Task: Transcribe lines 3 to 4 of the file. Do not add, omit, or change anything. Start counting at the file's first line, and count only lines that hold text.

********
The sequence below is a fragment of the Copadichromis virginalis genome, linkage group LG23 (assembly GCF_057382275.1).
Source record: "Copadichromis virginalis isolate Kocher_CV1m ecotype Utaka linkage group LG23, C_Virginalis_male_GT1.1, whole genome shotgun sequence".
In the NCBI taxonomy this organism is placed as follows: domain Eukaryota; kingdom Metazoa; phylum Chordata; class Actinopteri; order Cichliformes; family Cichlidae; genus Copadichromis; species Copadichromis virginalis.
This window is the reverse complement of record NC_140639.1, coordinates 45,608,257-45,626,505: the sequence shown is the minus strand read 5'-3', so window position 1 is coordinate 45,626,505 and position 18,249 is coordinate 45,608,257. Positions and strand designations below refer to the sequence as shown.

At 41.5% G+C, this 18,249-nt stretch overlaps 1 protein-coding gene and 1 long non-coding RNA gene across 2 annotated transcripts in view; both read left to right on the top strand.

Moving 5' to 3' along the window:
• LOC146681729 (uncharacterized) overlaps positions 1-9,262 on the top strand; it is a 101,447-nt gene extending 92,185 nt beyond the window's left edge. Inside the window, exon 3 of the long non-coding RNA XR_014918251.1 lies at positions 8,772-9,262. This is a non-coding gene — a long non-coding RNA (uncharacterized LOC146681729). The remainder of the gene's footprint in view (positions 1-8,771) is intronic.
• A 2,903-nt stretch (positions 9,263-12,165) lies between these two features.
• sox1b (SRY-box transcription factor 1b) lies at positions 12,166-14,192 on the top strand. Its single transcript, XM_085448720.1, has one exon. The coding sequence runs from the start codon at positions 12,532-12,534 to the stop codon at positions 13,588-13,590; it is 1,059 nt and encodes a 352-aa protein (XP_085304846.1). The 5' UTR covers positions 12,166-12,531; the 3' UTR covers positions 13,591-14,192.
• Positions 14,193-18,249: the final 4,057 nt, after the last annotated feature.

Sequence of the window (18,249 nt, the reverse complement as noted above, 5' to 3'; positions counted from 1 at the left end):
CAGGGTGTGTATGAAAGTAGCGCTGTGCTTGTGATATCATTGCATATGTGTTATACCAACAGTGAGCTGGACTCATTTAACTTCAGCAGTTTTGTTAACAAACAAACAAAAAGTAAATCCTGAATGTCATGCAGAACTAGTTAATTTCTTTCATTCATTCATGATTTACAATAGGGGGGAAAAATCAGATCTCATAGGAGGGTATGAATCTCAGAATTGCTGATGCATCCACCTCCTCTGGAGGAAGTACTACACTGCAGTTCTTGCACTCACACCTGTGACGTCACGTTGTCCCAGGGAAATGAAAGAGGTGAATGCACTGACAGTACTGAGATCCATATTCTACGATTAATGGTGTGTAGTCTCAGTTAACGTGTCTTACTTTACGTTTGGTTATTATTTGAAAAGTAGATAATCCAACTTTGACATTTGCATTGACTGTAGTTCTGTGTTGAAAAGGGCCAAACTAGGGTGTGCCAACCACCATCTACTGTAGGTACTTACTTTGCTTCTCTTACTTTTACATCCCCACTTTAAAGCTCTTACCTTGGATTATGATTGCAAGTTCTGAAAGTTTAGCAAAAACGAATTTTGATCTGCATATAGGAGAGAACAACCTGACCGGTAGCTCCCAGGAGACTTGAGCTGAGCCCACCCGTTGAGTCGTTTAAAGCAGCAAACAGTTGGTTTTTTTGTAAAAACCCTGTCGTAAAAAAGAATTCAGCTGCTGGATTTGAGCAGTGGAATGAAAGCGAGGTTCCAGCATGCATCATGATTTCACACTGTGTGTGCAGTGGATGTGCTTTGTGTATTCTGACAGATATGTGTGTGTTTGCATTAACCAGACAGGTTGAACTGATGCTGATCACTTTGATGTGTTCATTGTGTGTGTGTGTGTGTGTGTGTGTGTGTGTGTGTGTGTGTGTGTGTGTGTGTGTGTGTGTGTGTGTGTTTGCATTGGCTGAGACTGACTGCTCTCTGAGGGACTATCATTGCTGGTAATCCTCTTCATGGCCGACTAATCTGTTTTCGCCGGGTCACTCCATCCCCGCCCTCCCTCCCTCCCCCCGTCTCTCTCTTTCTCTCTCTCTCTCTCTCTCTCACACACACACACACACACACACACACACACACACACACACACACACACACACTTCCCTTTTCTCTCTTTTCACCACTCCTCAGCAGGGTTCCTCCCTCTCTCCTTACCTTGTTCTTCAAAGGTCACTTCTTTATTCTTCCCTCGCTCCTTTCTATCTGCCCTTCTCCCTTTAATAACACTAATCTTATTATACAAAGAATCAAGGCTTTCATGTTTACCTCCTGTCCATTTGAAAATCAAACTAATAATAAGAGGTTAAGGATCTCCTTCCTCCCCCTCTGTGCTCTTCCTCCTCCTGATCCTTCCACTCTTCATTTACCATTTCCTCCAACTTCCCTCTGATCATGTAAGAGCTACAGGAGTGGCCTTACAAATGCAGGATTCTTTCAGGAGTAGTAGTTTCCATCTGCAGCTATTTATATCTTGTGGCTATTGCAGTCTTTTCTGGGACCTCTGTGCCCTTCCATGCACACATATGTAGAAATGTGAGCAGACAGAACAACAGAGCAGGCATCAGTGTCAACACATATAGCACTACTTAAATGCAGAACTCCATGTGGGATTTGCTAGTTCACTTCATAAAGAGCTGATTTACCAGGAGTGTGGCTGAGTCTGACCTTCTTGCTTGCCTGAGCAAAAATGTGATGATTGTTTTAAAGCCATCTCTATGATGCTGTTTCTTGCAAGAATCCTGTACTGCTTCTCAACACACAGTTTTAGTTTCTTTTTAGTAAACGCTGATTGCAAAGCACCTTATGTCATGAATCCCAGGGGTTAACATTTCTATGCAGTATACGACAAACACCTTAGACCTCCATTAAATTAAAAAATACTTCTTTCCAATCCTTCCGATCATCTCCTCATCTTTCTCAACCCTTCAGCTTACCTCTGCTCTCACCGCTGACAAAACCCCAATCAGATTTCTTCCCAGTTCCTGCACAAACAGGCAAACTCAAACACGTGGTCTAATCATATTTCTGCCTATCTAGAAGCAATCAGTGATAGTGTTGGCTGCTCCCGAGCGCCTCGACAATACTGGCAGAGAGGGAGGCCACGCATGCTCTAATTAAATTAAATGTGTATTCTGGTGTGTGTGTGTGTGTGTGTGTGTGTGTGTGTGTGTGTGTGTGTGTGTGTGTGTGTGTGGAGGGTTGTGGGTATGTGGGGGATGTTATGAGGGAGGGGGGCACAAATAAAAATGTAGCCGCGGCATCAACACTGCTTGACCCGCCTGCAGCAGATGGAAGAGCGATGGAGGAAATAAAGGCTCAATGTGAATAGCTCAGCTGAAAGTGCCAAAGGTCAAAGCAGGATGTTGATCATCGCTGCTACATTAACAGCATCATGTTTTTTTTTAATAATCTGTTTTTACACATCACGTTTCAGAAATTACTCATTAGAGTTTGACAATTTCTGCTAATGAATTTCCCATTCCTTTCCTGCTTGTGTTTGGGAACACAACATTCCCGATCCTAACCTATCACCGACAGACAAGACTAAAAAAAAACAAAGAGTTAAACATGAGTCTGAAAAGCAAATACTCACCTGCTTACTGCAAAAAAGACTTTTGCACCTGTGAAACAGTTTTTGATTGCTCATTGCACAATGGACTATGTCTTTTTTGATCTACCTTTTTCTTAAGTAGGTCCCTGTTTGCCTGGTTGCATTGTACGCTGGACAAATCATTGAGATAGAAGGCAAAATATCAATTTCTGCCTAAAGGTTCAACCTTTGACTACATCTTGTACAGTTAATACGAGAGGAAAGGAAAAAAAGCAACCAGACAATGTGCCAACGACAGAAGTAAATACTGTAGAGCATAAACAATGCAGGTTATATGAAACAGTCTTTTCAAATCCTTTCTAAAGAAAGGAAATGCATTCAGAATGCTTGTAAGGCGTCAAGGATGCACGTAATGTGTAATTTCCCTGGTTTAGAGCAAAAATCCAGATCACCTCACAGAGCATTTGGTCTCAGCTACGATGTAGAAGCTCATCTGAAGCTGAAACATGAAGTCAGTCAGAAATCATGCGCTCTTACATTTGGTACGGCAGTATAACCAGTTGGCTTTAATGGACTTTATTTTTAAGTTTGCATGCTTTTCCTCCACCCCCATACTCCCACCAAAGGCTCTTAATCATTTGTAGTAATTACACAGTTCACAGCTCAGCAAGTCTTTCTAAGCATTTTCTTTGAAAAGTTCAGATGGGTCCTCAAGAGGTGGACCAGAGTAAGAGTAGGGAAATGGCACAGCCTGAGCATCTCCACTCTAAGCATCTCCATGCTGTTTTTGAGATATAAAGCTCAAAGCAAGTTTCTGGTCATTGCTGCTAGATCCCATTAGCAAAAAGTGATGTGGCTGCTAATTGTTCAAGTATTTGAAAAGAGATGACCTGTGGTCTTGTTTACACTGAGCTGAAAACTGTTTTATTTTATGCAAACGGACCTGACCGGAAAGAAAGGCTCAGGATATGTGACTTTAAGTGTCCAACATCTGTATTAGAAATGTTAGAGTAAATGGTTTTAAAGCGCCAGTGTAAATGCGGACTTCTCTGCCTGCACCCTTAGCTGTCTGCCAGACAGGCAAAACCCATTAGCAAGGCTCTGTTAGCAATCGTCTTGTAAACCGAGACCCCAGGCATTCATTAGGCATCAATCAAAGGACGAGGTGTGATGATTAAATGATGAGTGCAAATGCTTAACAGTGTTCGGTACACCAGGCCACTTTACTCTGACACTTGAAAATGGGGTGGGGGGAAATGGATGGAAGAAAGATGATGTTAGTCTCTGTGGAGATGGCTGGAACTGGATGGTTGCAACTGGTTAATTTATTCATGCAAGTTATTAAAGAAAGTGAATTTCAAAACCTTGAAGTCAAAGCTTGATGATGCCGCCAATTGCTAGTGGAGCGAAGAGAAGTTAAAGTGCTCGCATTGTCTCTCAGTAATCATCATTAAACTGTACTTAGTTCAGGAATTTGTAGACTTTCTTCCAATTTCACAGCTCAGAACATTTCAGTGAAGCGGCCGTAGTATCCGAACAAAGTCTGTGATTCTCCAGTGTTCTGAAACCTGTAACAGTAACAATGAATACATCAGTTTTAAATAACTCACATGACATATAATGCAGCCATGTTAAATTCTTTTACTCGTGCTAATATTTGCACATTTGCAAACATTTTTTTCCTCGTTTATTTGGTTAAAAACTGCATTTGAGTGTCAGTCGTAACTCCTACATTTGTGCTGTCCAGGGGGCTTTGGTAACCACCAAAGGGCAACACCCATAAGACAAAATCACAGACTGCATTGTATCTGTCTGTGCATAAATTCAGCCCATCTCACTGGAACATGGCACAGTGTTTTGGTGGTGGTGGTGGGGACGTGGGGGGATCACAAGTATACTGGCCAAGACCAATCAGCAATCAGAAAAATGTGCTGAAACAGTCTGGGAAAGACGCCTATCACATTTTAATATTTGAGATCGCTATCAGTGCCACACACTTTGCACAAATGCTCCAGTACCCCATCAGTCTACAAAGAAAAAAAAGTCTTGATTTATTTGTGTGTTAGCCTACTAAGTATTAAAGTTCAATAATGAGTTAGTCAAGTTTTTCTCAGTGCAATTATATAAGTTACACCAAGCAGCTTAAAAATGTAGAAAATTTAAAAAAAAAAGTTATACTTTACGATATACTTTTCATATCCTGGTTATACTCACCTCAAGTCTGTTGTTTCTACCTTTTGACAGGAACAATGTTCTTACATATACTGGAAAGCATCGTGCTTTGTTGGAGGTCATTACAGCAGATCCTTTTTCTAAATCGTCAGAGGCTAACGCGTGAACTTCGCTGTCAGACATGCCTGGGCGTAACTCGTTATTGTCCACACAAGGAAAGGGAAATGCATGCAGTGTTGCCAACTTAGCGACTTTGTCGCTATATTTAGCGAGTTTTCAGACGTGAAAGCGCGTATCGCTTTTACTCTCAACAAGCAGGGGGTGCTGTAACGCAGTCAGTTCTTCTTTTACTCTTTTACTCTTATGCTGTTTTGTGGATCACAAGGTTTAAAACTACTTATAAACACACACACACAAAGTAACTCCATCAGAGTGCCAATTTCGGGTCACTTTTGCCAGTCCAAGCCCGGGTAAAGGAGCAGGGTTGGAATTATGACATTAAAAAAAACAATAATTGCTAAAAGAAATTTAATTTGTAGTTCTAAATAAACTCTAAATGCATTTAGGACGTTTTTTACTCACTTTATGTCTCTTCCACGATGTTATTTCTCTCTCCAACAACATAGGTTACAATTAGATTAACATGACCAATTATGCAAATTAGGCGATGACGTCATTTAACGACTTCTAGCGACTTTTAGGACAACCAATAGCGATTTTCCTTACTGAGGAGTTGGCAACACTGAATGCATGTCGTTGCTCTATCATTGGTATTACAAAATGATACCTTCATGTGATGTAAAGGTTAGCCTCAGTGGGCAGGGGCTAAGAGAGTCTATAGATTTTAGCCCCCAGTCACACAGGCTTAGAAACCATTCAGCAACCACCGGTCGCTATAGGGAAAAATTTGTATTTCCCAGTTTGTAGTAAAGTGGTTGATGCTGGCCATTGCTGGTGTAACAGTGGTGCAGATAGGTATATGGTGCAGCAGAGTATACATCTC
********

In the NCBI taxonomy this organism is placed as follows: domain Eukaryota; kingdom Metazoa; phylum Chordata; class Actinopteri; order Cichliformes; family Cichlidae; genus Copadichromis; species Copadichromis virginalis.
This window is the reverse complement of record NC_140639.1, coordinates 45,608,257-45,626,505: the sequence shown is the minus strand read 5'-3', so window position 1 is coordinate 45,626,505 and position 18,249 is coordinate 45,608,257. Positions and strand designations below refer to the sequence as shown.